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How is Saudi Combating Locust Swarms?

Posted on 18 April 2020

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Timely sprays of pesticides prove effective in protecting harvests

 

An outbreak of locusts, spreading across parts of Africa, is threatening millions of people with hunger. The crisis, which has spread to 10 countries, including Saudi Arabia, has aggressive swarms of locusts, sometimes as large as major cities, capable of consuming enough crops to feed a country’s entire population.

 

As a of March this year, Saudi authorities have cleared some 6,500 hectares of desert locust swarms with 150 tons of pesticide to remove locusts from the Eastern sector. While the situation has improved, and most of the swarms in the Eastern region and Hail have been eliminated, another wave is expected soon as the weather turns warmer and a new generation reaches maturity.

 

What is a locust swarm and how does it start?


Locusts are naturally occurring insects, common to drier parts of the world, particularly Africa, the Middle East and Asia. A locust egg matures into a flying adult in four to five months.

 

If the insect grows light brown, it tends to live alone and doesn’t create much trouble for humans or crops. However, if conditions are favorable for their growth, such as the cycle of heavy rains and cyclones in the region, locusts change color to yellow. These yellow locusts then follow a process called gregarization to form swarms characterized by aggressive appetites, capable of threatening entire yields of crops.

 

Timely control and areas affected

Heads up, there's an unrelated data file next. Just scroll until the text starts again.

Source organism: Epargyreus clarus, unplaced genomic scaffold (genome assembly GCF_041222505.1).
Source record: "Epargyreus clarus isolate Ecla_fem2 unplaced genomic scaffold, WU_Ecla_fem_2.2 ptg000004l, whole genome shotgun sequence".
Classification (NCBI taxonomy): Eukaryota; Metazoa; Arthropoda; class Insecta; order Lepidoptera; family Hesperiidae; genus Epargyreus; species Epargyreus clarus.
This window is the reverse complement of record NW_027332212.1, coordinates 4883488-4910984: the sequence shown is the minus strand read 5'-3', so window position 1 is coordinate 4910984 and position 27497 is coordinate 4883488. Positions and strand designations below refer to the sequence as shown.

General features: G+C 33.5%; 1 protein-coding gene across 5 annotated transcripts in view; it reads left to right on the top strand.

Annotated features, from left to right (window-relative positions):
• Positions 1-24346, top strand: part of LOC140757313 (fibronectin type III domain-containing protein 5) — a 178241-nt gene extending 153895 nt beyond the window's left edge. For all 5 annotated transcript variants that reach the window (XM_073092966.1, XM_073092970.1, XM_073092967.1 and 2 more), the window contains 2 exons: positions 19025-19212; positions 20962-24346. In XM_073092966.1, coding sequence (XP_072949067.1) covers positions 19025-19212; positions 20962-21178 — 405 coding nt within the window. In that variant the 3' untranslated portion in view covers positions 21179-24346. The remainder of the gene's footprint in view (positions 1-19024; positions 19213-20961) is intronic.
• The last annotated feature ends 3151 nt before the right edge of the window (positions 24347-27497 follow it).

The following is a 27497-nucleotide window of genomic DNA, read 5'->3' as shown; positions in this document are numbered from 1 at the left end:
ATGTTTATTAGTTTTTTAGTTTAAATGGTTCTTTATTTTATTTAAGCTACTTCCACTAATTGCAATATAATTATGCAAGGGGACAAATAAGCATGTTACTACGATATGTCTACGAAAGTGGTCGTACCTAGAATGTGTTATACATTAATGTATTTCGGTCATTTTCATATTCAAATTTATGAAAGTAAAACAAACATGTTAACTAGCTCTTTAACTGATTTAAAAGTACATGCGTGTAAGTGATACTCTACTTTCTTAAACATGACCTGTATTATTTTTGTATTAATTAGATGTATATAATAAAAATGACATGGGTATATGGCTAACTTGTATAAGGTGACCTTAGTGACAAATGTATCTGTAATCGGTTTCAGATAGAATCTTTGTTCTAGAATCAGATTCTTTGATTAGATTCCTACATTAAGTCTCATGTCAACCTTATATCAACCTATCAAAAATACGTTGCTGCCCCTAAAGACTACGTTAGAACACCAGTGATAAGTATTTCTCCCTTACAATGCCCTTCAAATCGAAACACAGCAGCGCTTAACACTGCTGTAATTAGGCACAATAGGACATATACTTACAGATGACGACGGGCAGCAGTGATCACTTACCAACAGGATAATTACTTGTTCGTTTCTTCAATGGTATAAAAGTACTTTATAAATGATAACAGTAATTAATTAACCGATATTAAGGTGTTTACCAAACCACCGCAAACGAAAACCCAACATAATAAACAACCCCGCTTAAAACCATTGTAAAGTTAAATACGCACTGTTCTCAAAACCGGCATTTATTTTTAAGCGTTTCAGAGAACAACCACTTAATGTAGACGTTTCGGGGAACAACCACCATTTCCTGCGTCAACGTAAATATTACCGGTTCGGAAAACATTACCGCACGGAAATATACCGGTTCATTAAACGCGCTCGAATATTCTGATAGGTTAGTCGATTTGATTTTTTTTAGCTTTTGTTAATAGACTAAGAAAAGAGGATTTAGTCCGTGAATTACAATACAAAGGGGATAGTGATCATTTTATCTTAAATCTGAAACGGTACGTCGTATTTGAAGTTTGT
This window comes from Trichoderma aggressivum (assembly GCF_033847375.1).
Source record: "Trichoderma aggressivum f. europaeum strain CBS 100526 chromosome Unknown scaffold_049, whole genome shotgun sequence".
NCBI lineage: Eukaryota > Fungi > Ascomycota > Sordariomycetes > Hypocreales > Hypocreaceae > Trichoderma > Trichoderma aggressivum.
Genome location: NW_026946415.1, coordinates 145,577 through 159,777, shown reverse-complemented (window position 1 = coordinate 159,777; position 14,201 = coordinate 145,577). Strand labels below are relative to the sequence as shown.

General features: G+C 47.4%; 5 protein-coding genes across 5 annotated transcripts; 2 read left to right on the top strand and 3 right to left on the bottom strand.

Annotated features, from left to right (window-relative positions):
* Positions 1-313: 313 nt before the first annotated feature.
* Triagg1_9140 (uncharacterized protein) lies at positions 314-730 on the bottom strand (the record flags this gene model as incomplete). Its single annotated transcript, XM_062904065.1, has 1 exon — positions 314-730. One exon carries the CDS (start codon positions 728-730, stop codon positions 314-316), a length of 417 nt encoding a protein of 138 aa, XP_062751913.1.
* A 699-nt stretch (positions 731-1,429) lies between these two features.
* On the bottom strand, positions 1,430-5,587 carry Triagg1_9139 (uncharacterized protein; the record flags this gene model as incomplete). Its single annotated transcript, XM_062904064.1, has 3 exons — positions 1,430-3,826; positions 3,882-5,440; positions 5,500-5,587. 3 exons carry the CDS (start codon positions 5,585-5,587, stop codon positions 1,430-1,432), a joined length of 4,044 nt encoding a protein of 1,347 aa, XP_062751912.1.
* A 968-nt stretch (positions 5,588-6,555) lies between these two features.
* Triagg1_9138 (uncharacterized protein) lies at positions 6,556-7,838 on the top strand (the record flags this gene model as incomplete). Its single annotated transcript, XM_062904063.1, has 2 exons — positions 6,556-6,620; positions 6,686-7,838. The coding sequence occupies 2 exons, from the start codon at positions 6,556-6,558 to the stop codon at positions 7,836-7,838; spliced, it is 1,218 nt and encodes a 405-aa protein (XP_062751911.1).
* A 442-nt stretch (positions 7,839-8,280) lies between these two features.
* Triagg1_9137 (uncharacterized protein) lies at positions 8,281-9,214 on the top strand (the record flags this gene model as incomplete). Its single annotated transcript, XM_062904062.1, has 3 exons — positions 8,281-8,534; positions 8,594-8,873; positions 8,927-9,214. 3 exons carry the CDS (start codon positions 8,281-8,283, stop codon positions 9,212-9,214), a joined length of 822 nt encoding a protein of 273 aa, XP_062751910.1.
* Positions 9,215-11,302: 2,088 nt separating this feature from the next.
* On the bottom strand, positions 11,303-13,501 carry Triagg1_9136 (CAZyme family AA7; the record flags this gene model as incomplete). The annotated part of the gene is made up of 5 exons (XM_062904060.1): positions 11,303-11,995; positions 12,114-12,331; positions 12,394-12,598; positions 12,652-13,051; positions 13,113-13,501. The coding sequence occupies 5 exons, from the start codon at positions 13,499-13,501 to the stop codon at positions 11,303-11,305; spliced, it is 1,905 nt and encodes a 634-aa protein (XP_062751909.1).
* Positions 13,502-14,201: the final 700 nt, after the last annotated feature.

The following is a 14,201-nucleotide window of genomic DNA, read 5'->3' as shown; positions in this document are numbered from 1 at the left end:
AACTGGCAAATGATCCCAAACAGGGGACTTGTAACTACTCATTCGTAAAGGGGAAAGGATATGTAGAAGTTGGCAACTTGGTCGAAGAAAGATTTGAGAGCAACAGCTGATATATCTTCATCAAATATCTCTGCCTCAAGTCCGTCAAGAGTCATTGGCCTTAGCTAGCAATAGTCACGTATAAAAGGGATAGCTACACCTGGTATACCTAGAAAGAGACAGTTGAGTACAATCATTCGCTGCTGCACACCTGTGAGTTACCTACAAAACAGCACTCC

As locust swarms can be common at this time of the year, especially in the north, northwest, Riyadh, Qassim, Hail, Madinah and Tabuk areas, timely precautionary measures tend to curtail potential threats from nearby countries such as, Oman, India, Pakistan, Iran and Sudan.

 

Within Saudi Arabia during the next few months, locusts swarms are expected in Al-Ahsa, Dammam, Al-Jubail, Nairyah and Qaryat Al-Ulya areas, with lower-intensity waves in Qassim, northeastern Riyadh, northern Hail and south of Al-Jouf. This is on account of the expected drought and continual sandstorms within these areas that make for ideal breeding conditions.

 

Ministry intervention

 

The Saudi Ministry of Environment, Water and Agriculture has enlisted the help of 43 field teams to treat a previous 2,600 hectares of land by using 1,950 liters of pesticides in agricultural and border areas of the eastern region. Field teams are also continuing to explore and follow up operations in all governorates to ensure that the situation remains under control – keeping crops safe and secure. 

 

To learn more about how Agri can help with the timely control of locusts by providing the most effective pesticides, and pesticide-distribution equipment, get in touch with us here.